The rotors and hub in large turbines can weigh well over 100 tons. This weight acts on the bearing and generates a so-called static radial load and a static nodding moment. Accordingly, the four radial cylinders have impressive dimensions, since each cylinder can generate a maximum of one meganewton of force, which is equivalent to 100 tons of weight. The axial cylinders have even more “power", since they can provide up to 1.5 meganewtons for simulating the static axial load as well as the dynamic nodding and yawing moments. This nodding and yawing is comparable to the lifting and lowering and turning of the nacelle.
Various wind speeds can be simulated using the drive train and planetary gearbox. Typical speeds are between four and 20 revolutions per minute and significantly higher speeds are also possible. The tensioning frame represents the connection side of the wind turbine's nacelle. It’s a well-known fact that the wind seldom blows at the same speed or from the same direction. In fact, it acts with varying intensity and at different points on the wind turbine. Varying moments are generated on the rotor hub, depending on the position of the rotating rotor blades. If, for example, the wind acts on the top or bottom of the rotor blades, it generates the so-called dynamic nodding moment. This is supplemented by so-called dynamic yawing moment if the wind turns and blows more strongly from the side.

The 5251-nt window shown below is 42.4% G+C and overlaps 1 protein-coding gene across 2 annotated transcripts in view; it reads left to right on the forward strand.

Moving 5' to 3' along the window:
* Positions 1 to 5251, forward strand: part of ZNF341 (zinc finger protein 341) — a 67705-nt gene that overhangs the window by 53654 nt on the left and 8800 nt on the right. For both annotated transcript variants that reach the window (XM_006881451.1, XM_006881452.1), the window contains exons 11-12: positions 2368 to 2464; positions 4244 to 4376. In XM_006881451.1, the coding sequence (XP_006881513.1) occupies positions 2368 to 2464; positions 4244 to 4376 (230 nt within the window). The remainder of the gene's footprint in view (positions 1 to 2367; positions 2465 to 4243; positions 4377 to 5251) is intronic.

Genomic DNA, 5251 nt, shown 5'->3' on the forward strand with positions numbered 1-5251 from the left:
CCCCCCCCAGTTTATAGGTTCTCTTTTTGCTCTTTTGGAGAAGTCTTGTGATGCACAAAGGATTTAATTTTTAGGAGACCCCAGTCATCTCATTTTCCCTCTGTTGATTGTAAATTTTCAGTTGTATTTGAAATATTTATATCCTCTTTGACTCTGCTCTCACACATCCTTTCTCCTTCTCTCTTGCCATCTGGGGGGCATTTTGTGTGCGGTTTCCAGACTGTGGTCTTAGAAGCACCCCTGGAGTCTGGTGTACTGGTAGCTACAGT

These factors all mean that wind turbines are subject to extremely complex conditions due to the continuously changing wind conditions. This is a Herculean task, not only for the test stand and the 8 hydraulic cylinders that simulate all real loads and moment, but also for SARA that automatically controls the comprehensive measurement, open loop and closed loop control processes. SARA stands for Schaeffler Automation System for Research & Development Applications. SARA generates the target values in accordance with the wind loads, controls the highly-dynamic servo cylinders, controls all units, ensures all data is measured and stored, is responsible for telemetric bearing measuring technology, displays all target, actual and limit values, evaluates measured data, and generates logs.